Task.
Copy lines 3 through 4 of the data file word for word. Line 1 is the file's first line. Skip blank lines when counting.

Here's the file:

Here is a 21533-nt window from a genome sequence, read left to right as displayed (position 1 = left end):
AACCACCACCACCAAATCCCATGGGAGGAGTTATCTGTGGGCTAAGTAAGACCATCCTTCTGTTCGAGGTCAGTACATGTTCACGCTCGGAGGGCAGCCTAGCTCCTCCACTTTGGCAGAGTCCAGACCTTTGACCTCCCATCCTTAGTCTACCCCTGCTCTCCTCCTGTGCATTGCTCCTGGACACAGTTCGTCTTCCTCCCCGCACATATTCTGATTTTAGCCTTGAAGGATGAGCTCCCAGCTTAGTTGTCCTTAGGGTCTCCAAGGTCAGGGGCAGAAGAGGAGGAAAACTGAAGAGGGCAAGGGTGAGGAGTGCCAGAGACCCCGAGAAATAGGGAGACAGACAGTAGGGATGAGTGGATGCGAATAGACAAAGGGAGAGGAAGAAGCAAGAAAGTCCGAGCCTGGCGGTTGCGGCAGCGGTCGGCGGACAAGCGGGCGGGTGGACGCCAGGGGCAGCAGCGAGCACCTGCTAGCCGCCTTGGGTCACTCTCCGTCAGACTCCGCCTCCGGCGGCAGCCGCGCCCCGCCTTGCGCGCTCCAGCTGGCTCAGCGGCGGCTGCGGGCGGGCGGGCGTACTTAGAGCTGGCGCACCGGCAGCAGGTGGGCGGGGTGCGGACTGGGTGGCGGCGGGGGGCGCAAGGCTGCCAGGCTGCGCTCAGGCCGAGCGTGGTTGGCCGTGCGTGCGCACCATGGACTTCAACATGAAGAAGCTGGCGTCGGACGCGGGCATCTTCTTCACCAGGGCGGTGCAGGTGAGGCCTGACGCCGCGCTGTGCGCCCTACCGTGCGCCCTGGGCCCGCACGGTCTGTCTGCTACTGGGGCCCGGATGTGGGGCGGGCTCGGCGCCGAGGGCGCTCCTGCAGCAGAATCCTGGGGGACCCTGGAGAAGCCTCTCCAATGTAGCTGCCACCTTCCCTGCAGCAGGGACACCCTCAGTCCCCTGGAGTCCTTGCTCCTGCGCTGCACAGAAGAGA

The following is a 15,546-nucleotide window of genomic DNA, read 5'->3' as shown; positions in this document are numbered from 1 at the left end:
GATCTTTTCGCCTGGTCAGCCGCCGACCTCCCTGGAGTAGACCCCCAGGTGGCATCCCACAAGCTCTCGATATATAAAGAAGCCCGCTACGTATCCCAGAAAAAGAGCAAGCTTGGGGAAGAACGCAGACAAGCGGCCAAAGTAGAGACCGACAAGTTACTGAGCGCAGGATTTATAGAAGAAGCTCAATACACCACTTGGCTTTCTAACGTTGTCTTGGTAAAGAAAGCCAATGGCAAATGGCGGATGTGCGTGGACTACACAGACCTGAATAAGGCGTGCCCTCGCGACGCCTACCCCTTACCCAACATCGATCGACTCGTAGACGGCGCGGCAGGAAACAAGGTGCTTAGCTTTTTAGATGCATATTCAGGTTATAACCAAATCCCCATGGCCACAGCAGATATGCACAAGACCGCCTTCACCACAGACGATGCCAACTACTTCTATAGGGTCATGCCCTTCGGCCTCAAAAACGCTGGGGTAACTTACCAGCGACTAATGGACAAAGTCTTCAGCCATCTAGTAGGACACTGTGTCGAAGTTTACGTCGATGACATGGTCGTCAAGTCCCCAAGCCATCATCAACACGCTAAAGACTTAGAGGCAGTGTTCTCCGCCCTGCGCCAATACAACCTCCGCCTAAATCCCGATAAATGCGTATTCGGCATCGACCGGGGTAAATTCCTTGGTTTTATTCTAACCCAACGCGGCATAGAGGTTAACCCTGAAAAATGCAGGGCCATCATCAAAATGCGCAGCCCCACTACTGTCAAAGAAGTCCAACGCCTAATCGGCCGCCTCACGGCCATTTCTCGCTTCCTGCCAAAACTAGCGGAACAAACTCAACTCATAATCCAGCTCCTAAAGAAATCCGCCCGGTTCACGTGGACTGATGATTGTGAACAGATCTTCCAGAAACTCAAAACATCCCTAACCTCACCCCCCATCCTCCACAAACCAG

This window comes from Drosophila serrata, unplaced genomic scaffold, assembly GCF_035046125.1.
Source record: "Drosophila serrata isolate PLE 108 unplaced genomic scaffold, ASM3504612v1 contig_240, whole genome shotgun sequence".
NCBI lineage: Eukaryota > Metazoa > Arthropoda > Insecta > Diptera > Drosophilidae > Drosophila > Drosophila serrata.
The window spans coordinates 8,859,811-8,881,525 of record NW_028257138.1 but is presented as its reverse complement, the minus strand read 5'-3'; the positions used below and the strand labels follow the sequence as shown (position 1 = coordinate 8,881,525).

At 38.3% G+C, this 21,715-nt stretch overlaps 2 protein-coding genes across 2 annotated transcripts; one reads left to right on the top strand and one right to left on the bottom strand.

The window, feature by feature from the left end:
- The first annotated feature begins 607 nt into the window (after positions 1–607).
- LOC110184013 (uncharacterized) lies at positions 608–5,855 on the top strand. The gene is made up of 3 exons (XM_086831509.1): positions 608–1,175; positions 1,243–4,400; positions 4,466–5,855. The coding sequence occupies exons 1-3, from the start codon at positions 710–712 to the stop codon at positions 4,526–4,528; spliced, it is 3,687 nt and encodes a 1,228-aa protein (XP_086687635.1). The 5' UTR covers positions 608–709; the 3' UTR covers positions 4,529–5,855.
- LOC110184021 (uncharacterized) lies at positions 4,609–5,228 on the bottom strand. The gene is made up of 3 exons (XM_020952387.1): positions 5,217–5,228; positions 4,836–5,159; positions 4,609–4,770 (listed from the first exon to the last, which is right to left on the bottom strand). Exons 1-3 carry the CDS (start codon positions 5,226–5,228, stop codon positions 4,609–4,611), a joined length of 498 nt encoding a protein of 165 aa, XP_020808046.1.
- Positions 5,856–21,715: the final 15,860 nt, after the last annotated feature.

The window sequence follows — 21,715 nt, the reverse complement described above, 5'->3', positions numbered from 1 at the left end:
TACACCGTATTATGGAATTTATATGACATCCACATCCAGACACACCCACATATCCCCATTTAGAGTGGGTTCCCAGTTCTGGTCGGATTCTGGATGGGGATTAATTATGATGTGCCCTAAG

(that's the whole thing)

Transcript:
The following is a 15,546-nucleotide window of genomic DNA, read 5'->3' as shown; positions in this document are numbered from 1 at the left end:
GATCTTTTCGCCTGGTCAGCCGCCGACCTCCCTGGAGTAGACCCCCAGGTGGCATCCCACAAGCTCTCGATATATAAAGAAGCCCGCTACGTATCCCAGAAAAAGAGCAAGCTTGGGGAAGAACGCAGACAAGCGGCCAAAGTAGAGACCGACAAGTTACTGAGCGCAGGATTTATAGAAGAAGCTCAATACACCACTTGGCTTTCTAACGTTGTCTTGGTAAAGAAAGCCAATGGCAAATGGCGGATGTGCGTGGACTACACAGACCTGAATAAGGCGTGCCCTCGCGACGCCTACCCCTTACCCAACATCGATCGACTCGTAGACGGCGCGGCAGGAAACAAGGTGCTTAGCTTTTTAGATGCATATTCAGGTTATAACCAAATCCCCATGGCCACAGCAGATATGCACAAGACCGCCTTCACCACAGACGATGCCAACTACTTCTATAGGGTCATGCCCTTCGGCCTCAAAAACGCTGGGGTAACTTACCAGCGACTAATGGACAAAGTCTTCAGCCATCTAGTAGGACACTGTGTCGAAGTTTACGTCGATGACATGGTCGTCAAGTCCCCAAGCCATCATCAACACGCTAAAGACTTAGAGGCAGTGTTCTCCGCCCTGCGCCAATACAACCTCCGCCTAAATCCCGATAAATGCGTATTCGGCATCGACCGGGGTAAATTCCTTGGTTTTATTCTAACCCAACGCGGCATAGAGGTTAACCCTGAAAAATGCAGGGCCATCATCAAAATGCGCAGCCCCACTACTGTCAAAGAAGTCCAACGCCTAATCGGCCGCCTCACGGCCATTTCTCGCTTCCTGCCAAAACTAGCGGAACAAACTCAACTCATAATCCAGCTCCTAAAGAAATCCGCCCGGTTCACGTGGACTGATGATTGTGAACAGATCTTCCAGAAACTCAAAACATCCCTAACCTCACCCCCCATCCTCCACAAACCAG